TV for JEA Promotes "Building Community'
BOSTON-Understated humor and examples of how an energy provider can make contributions to a community define Wickersham Hunt Schwantner's first television spots for JEA, a $1 billion utility owned by the city of Jacksonville, Fla.
A trio of 30-second television commercials breaking in the Greater Jacksonville area carry the tagline, "Building community."
One spot, "Sunday Afternoon," features a man watching a football game on TV, unaware that his glass of water is slowly falling to the floor. "At JEA, we want you to know how vital saving water really is," a voiceover begins.
In a second broadcast execution, "Saving Energy," a would-be fisherman nods off with his hook snagged on an overhead electric light, which switches off when he finally falls asleep.
Along with polishing the client's image, the ads are intended to encourage consumers to conserve electricity and water during the peak summer months, said Amy Hunt, creative director of Wickersham Hunt, a unit of Arnold Communications in Boston.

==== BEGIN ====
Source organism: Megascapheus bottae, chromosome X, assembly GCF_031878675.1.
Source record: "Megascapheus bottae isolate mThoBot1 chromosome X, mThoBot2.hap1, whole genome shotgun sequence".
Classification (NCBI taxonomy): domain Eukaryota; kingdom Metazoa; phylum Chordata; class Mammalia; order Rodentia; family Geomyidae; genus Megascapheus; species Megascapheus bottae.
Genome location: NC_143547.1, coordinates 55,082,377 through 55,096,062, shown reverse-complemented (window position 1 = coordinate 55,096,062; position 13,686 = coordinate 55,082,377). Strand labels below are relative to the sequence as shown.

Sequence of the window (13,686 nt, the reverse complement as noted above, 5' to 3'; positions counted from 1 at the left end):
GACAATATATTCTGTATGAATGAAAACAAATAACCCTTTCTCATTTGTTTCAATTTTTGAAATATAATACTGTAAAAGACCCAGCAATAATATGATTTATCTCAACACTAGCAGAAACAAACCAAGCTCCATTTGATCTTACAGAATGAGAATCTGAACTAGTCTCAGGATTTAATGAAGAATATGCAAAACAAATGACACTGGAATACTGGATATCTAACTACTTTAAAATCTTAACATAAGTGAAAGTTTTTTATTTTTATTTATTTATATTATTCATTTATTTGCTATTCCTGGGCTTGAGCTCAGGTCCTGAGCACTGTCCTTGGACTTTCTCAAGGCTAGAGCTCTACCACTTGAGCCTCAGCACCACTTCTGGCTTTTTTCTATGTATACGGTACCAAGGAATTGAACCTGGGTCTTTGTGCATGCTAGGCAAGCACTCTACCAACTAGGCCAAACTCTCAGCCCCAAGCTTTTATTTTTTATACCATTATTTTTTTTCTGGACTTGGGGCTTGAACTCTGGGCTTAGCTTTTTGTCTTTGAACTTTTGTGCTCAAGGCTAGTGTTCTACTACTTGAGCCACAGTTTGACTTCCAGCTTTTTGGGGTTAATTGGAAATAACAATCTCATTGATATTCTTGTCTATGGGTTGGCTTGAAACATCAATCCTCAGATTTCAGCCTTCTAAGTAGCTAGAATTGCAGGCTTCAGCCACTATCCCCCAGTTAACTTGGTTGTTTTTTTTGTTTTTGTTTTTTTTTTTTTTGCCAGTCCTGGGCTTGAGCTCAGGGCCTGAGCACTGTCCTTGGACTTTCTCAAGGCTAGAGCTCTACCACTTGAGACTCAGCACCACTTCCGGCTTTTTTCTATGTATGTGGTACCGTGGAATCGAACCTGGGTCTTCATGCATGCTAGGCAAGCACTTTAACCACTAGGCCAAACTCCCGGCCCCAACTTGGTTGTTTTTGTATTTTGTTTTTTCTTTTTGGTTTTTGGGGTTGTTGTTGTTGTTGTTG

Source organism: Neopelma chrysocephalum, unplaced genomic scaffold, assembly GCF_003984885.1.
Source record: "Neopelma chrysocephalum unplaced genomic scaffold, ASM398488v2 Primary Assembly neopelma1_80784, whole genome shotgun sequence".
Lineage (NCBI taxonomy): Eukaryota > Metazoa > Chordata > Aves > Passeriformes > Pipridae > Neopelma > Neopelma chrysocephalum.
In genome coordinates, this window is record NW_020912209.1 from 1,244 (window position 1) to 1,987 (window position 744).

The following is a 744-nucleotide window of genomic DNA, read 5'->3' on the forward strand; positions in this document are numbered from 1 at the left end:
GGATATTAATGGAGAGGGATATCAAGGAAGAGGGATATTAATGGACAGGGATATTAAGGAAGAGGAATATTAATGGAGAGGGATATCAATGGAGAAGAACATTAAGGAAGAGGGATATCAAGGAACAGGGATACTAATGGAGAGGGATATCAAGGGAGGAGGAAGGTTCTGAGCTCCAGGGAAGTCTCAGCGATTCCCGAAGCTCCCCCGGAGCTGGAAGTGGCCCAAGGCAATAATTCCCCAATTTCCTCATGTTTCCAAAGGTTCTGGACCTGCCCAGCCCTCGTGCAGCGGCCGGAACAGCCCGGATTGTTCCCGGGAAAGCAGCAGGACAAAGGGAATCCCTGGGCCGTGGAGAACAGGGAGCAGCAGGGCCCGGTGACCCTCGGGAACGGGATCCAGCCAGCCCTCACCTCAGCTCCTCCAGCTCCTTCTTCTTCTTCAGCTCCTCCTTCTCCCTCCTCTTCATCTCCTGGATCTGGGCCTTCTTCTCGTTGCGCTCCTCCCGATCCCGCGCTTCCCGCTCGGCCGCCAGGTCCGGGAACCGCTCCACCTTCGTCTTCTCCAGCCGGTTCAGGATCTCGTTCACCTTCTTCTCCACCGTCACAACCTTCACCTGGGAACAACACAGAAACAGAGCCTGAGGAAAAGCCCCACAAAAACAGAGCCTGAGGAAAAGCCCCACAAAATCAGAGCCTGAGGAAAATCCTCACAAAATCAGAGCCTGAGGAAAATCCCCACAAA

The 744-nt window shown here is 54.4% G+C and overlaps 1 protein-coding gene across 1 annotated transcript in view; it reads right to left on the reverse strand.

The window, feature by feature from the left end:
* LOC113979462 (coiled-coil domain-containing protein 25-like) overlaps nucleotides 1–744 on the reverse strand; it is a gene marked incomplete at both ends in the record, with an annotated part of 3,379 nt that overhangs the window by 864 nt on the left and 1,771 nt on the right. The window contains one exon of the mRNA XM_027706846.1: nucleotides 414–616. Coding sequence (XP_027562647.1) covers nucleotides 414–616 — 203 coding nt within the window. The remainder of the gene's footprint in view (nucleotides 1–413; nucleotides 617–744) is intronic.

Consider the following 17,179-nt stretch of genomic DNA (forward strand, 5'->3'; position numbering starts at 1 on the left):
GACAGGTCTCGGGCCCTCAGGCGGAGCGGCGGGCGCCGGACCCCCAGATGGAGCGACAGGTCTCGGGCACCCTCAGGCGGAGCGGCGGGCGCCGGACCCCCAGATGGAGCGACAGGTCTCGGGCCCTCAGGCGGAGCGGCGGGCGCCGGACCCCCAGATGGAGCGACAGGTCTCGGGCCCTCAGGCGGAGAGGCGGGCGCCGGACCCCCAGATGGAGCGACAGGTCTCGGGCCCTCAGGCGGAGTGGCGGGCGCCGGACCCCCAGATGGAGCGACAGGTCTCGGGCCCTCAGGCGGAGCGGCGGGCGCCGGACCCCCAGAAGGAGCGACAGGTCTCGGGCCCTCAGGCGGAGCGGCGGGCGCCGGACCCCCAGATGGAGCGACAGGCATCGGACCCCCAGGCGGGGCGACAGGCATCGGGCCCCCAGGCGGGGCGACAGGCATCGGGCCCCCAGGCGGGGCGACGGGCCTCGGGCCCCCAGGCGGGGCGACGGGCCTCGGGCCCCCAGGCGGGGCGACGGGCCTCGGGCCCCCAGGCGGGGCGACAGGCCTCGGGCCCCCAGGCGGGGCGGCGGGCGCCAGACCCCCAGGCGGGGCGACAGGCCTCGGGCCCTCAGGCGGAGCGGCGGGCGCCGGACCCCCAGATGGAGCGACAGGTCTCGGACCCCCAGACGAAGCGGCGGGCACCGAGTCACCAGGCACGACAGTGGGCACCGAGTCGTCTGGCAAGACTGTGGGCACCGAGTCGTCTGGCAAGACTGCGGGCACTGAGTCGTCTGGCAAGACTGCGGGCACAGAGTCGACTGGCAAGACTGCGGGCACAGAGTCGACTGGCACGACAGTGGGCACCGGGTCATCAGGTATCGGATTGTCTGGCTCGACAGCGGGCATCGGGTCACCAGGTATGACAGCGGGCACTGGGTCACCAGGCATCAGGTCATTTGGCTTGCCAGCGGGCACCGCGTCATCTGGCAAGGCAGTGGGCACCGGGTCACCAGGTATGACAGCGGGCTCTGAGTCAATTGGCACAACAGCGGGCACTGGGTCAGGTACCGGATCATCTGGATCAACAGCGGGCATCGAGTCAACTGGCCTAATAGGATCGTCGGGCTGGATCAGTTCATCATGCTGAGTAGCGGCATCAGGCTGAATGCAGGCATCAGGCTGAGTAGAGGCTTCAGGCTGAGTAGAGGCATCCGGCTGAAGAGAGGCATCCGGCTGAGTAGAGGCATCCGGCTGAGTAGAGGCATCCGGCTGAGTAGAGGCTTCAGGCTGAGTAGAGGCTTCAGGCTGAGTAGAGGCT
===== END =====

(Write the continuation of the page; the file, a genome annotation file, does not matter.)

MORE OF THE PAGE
Hunt oversaw development on the campaign, assisted by associate creative directors Brad Pruett and Marty Stadtmueller. Rick Frisiello served as copywriter; Paul Cornacchini handled art direction.
Because of the company's status as a taxpayer-funded entity, the television spots and similarly themed print executions are running as public service announcements, Hunt said. It is believed that if paid media were being employed, the campaign would be worth at least $5 million.
Wickersham Hunt picked up the Jacksonville Electric Authority account last year [Adweek, Mar. 18]. It immediately advised the client to abbreviate its name, the moniker by which most consumers now know the company, Hunt said.
JEA provides electricity and water management operations for Jacksonville and surrounding counties. At present, the utility has little competition in the marketplace.
Deregulation of the utility industry in Florida is expected to take place within the next couple of years. With that in mind, JEA is to some extent looking for the campaign to help position it as the provider of choice in a deregulated environment, Hunt said.